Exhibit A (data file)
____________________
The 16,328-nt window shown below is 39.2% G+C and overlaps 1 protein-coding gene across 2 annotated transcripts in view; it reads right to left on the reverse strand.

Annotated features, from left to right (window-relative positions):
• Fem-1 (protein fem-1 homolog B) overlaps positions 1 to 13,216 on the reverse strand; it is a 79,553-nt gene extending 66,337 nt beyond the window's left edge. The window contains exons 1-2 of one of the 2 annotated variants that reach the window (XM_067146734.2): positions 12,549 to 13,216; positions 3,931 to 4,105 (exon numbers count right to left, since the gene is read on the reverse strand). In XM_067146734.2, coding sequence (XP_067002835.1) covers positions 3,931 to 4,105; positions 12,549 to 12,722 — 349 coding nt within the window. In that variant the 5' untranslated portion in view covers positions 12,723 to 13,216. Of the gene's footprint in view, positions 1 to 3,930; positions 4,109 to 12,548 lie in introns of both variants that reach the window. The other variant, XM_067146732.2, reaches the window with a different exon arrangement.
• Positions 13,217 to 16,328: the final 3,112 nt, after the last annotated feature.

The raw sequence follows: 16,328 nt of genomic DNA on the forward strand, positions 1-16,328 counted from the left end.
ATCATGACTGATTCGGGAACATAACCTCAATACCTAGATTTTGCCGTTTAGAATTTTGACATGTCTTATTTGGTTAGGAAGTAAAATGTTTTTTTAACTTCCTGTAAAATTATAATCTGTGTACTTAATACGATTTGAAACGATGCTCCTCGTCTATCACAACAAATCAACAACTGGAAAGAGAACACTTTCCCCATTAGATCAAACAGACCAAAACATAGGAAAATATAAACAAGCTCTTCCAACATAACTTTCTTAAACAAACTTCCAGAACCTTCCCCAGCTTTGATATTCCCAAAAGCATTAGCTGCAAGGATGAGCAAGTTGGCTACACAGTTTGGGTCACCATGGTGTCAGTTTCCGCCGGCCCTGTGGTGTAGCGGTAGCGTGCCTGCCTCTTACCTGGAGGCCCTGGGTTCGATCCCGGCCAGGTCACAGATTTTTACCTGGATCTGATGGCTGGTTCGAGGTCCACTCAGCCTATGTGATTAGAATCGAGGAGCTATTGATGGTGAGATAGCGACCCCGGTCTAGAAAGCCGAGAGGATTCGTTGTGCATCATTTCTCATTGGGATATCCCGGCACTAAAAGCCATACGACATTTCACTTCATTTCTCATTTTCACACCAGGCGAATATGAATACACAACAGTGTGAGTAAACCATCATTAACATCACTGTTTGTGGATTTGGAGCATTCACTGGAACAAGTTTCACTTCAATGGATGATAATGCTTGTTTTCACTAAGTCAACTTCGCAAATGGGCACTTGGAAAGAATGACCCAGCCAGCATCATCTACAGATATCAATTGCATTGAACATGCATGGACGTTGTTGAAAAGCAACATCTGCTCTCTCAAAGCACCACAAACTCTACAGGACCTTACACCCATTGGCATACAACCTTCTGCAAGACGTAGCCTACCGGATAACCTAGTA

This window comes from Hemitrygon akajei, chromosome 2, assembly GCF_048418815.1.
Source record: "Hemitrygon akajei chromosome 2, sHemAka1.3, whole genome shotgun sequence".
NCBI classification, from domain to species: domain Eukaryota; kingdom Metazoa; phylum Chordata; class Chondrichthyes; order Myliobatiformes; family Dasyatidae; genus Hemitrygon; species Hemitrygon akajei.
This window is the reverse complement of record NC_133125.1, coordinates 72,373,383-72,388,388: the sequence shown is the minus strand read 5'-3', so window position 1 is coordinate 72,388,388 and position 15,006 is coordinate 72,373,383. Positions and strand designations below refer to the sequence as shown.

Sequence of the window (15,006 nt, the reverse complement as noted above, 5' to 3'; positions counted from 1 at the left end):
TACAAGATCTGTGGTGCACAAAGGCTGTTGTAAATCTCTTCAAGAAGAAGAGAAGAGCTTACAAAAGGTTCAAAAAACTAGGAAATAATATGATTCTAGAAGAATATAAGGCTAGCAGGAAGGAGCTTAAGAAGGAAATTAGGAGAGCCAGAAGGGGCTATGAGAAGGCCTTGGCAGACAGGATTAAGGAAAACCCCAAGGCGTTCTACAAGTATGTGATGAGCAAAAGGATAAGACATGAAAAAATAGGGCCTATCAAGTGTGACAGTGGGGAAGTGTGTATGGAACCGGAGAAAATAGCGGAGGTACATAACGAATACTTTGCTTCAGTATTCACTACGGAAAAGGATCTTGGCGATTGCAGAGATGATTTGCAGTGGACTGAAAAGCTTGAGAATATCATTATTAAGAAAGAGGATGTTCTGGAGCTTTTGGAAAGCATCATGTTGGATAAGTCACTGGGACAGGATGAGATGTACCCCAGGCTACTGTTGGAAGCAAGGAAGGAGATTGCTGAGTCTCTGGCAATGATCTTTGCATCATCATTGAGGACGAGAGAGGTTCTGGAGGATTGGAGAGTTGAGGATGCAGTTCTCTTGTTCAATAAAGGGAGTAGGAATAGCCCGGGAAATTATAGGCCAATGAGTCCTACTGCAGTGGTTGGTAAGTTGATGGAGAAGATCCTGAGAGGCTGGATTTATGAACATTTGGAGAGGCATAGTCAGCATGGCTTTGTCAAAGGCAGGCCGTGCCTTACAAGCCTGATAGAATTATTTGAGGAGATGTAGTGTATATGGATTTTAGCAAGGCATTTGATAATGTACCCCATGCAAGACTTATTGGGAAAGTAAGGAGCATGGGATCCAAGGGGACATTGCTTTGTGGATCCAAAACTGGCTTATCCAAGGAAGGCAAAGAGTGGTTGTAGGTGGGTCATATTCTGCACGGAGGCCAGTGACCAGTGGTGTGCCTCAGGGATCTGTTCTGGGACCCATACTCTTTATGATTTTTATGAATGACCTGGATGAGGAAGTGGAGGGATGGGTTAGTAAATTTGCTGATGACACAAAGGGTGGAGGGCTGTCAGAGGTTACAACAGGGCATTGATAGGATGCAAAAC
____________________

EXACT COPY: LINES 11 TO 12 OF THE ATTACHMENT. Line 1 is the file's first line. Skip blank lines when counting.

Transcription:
Sequence of the window (15,006 nt, the reverse complement as noted above, 5' to 3'; positions counted from 1 at the left end):
TACAAGATCTGTGGTGCACAAAGGCTGTTGTAAATCTCTTCAAGAAGAAGAGAAGAGCTTACAAAAGGTTCAAAAAACTAGGAAATAATATGATTCTAGAAGAATATAAGGCTAGCAGGAAGGAGCTTAAGAAGGAAATTAGGAGAGCCAGAAGGGGCTATGAGAAGGCCTTGGCAGACAGGATTAAGGAAAACCCCAAGGCGTTCTACAAGTATGTGATGAGCAAAAGGATAAGACATGAAAAAATAGGGCCTATCAAGTGTGACAGTGGGGAAGTGTGTATGGAACCGGAGAAAATAGCGGAGGTACATAACGAATACTTTGCTTCAGTATTCACTACGGAAAAGGATCTTGGCGATTGCAGAGATGATTTGCAGTGGACTGAAAAGCTTGAGAATATCATTATTAAGAAAGAGGATGTTCTGGAGCTTTTGGAAAGCATCATGTTGGATAAGTCACTGGGACAGGATGAGATGTACCCCAGGCTACTGTTGGAAGCAAGGAAGGAGATTGCTGAGTCTCTGGCAATGATCTTTGCATCATCATTGAGGACGAGAGAGGTTCTGGAGGATTGGAGAGTTGAGGATGCAGTTCTCTTGTTCAATAAAGGGAGTAGGAATAGCCCGGGAAATTATAGGCCAATGAGTCCTACTGCAGTGGTTGGTAAGTTGATGGAGAAGATCCTGAGAGGCTGGATTTATGAACATTTGGAGAGGCATAGTCAGCATGGCTTTGTCAAAGGCAGGCCGTGCCTTACAAGCCTGATAGAATTATTTGAGGAGATGTAGTGTATATGGATTTTAGCAAGGCATTTGATAATGTACCCCATGCAAGACTTATTGGGAAAGTAAGGAGCATGGGATCCAAGGGGACATTGCTTTGTGGATCCAAAACTGGCTTATCCAAGGAAGGCAAAGAGTGGTTGTAGGTGGGTCATATTCTGCACGGAGGCCAGTGACCAGTGGTGTGCCTCAGGGATCTGTTCTGGGACCCATACTCTTTATGATTTTTATGAATGACCTGGATGAGGAAGTGGAGGGATGGGTTAGTAAATTTGCTGATGACACAAAGGGTGGAGGGCTGTCAGAGGTTACAACAGGGCATTGATAGGATGCAAAAC